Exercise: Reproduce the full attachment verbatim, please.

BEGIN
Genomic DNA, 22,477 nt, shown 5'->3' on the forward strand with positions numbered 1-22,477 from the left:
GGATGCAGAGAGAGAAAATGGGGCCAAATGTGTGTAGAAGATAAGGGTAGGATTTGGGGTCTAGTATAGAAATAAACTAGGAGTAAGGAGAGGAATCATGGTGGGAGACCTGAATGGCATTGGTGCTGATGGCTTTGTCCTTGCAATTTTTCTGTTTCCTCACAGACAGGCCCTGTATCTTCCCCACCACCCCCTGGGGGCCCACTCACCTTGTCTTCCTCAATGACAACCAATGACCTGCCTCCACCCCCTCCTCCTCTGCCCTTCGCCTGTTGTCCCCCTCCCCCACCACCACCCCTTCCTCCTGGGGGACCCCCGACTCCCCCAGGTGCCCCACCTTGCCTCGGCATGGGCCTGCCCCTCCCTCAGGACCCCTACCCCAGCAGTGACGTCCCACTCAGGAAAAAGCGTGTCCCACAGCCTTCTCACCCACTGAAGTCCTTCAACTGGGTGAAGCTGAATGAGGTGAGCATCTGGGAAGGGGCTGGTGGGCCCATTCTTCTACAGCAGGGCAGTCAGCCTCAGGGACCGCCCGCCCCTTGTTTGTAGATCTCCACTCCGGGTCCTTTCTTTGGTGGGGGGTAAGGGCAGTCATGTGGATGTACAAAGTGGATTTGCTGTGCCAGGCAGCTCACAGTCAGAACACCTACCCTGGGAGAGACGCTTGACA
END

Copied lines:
Genomic DNA, 22,477 nt, shown 5'->3' on the forward strand with positions numbered 1-22,477 from the left:
GGATGCAGAGAGAGAAAATGGGGCCAAATGTGTGTAGAAGATAAGGGTAGGATTTGGGGTCTAGTATAGAAATAAACTAGGAGTAAGGAGAGGAATCATGGTGGGAGACCTGAATGGCATTGGTGCTGATGGCTTTGTCCTTGCAATTTTTCTGTTTCCTCACAGACAGGCCCTGTATCTTCCCCACCACCCCCTGGGGGCCCACTCACCTTGTCTTCCTCAATGACAACCAATGACCTGCCTCCACCCCCTCCTCCTCTGCCCTTCGCCTGTTGTCCCCCTCCCCCACCACCACCCCTTCCTCCTGGGGGACCCCCGACTCCCCCAGGTGCCCCACCTTGCCTCGGCATGGGCCTGCCCCTCCCTCAGGACCCCTACCCCAGCAGTGACGTCCCACTCAGGAAAAAGCGTGTCCCACAGCCTTCTCACCCACTGAAGTCCTTCAACTGGGTGAAGCTGAATGAGGTGAGCATCTGGGAAGGGGCTGGTGGGCCCATTCTTCTACAGCAGGGCAGTCAGCCTCAGGGACCGCCCGCCCCTTGTTTGTAGATCTCCACTCCGGGTCCTTTCTTTGGTGGGGGGTAAGGGCAGTCATGTGGATGTACAAAGTGGATTTGCTGTGCCAGGCAGCTCACAGTCAGAACACCTACCCTGGGAGAGACGCTTGACA